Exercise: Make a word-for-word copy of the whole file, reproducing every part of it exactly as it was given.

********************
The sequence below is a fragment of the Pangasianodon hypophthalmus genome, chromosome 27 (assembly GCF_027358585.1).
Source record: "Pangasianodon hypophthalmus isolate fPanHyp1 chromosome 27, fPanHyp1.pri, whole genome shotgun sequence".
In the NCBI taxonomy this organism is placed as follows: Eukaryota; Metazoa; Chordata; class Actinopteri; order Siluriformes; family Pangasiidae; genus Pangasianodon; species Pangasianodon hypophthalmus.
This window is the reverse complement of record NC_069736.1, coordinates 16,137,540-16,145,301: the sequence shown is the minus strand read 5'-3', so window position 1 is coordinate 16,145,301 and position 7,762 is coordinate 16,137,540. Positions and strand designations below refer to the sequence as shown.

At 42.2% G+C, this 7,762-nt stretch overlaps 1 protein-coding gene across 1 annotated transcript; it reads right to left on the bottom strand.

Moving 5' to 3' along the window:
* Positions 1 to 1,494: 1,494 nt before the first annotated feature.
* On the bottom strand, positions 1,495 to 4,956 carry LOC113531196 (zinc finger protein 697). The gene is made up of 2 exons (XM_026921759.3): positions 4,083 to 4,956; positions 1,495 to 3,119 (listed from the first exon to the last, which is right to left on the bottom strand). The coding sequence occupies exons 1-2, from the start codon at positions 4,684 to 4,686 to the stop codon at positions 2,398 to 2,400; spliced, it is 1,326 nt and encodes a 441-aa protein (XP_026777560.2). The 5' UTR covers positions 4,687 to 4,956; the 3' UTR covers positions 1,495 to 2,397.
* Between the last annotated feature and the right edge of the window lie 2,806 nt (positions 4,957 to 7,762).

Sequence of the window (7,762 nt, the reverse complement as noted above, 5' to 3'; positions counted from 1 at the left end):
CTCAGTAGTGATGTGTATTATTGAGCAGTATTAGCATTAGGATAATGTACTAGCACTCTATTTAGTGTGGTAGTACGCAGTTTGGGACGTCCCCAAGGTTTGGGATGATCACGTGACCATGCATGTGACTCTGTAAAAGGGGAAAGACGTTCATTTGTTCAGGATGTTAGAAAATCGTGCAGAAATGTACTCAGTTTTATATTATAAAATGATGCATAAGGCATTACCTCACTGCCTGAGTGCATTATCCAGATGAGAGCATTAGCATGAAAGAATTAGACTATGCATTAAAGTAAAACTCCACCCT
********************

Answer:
The sequence below is a fragment of the Pangasianodon hypophthalmus genome, chromosome 27 (assembly GCF_027358585.1).
Source record: "Pangasianodon hypophthalmus isolate fPanHyp1 chromosome 27, fPanHyp1.pri, whole genome shotgun sequence".
In the NCBI taxonomy this organism is placed as follows: Eukaryota; Metazoa; Chordata; class Actinopteri; order Siluriformes; family Pangasiidae; genus Pangasianodon; species Pangasianodon hypophthalmus.
This window is the reverse complement of record NC_069736.1, coordinates 16,137,540-16,145,301: the sequence shown is the minus strand read 5'-3', so window position 1 is coordinate 16,145,301 and position 7,762 is coordinate 16,137,540. Positions and strand designations below refer to the sequence as shown.

At 42.2% G+C, this 7,762-nt stretch overlaps 1 protein-coding gene across 1 annotated transcript; it reads right to left on the bottom strand.

Moving 5' to 3' along the window:
* Positions 1 to 1,494: 1,494 nt before the first annotated feature.
* On the bottom strand, positions 1,495 to 4,956 carry LOC113531196 (zinc finger protein 697). The gene is made up of 2 exons (XM_026921759.3): positions 4,083 to 4,956; positions 1,495 to 3,119 (listed from the first exon to the last, which is right to left on the bottom strand). The coding sequence occupies exons 1-2, from the start codon at positions 4,684 to 4,686 to the stop codon at positions 2,398 to 2,400; spliced, it is 1,326 nt and encodes a 441-aa protein (XP_026777560.2). The 5' UTR covers positions 4,687 to 4,956; the 3' UTR covers positions 1,495 to 2,397.
* Between the last annotated feature and the right edge of the window lie 2,806 nt (positions 4,957 to 7,762).

Sequence of the window (7,762 nt, the reverse complement as noted above, 5' to 3'; positions counted from 1 at the left end):
CTCAGTAGTGATGTGTATTATTGAGCAGTATTAGCATTAGGATAATGTACTAGCACTCTATTTAGTGTGGTAGTACGCAGTTTGGGACGTCCCCAAGGTTTGGGATGATCACGTGACCATGCATGTGACTCTGTAAAAGGGGAAAGACGTTCATTTGTTCAGGATGTTAGAAAATCGTGCAGAAATGTACTCAGTTTTATATTATAAAATGATGCATAAGGCATTACCTCACTGCCTGAGTGCATTATCCAGATGAGAGCATTAGCATGAAAGAATTAGACTATGCATTAAAGTAAAACTCCACCCT